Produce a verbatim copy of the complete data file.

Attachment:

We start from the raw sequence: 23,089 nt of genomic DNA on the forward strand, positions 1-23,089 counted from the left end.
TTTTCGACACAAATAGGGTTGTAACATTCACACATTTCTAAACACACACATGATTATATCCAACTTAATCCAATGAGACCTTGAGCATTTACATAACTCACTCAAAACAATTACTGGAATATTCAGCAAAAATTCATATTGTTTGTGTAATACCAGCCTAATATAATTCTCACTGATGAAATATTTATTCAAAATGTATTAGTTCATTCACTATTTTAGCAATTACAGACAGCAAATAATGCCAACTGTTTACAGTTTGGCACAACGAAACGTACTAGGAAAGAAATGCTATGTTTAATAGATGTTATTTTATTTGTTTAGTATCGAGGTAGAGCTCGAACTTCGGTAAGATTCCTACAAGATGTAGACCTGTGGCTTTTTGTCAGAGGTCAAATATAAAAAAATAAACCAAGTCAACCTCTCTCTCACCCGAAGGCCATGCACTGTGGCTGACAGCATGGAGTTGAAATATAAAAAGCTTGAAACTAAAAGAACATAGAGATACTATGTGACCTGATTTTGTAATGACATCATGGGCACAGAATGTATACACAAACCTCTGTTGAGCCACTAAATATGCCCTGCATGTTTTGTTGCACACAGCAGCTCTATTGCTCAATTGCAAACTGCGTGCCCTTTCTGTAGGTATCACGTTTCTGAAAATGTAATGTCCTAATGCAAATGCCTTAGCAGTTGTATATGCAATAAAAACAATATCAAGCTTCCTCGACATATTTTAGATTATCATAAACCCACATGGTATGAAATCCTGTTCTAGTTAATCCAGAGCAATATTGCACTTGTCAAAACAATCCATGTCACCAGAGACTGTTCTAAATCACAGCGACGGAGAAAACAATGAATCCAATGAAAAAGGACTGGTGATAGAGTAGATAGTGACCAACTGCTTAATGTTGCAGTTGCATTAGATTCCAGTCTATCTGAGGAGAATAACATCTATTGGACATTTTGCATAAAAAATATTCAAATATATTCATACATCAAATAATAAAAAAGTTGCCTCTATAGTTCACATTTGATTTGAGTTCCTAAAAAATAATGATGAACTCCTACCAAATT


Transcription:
We start from the raw sequence: 23,089 nt of genomic DNA on the forward strand, positions 1-23,089 counted from the left end.
TTTTCGACACAAATAGGGTTGTAACATTCACACATTTCTAAACACACACATGATTATATCCAACTTAATCCAATGAGACCTTGAGCATTTACATAACTCACTCAAAACAATTACTGGAATATTCAGCAAAAATTCATATTGTTTGTGTAATACCAGCCTAATATAATTCTCACTGATGAAATATTTATTCAAAATGTATTAGTTCATTCACTATTTTAGCAATTACAGACAGCAAATAATGCCAACTGTTTACAGTTTGGCACAACGAAACGTACTAGGAAAGAAATGCTATGTTTAATAGATGTTATTTTATTTGTTTAGTATCGAGGTAGAGCTCGAACTTCGGTAAGATTCCTACAAGATGTAGACCTGTGGCTTTTTGTCAGAGGTCAAATATAAAAAAATAAACCAAGTCAACCTCTCTCTCACCCGAAGGCCATGCACTGTGGCTGACAGCATGGAGTTGAAATATAAAAAGCTTGAAACTAAAAGAACATAGAGATACTATGTGACCTGATTTTGTAATGACATCATGGGCACAGAATGTATACACAAACCTCTGTTGAGCCACTAAATATGCCCTGCATGTTTTGTTGCACACAGCAGCTCTATTGCTCAATTGCAAACTGCGTGCCCTTTCTGTAGGTATCACGTTTCTGAAAATGTAATGTCCTAATGCAAATGCCTTAGCAGTTGTATATGCAATAAAAACAATATCAAGCTTCCTCGACATATTTTAGATTATCATAAACCCACATGGTATGAAATCCTGTTCTAGTTAATCCAGAGCAATATTGCACTTGTCAAAACAATCCATGTCACCAGAGACTGTTCTAAATCACAGCGACGGAGAAAACAATGAATCCAATGAAAAAGGACTGGTGATAGAGTAGATAGTGACCAACTGCTTAATGTTGCAGTTGCATTAGATTCCAGTCTATCTGAGGAGAATAACATCTATTGGACATTTTGCATAAAAAATATTCAAATATATTCATACATCAAATAATAAAAAAGTTGCCTCTATAGTTCACATTTGATTTGAGTTCCTAAAAAATAATGATGAACTCCTACCAAATT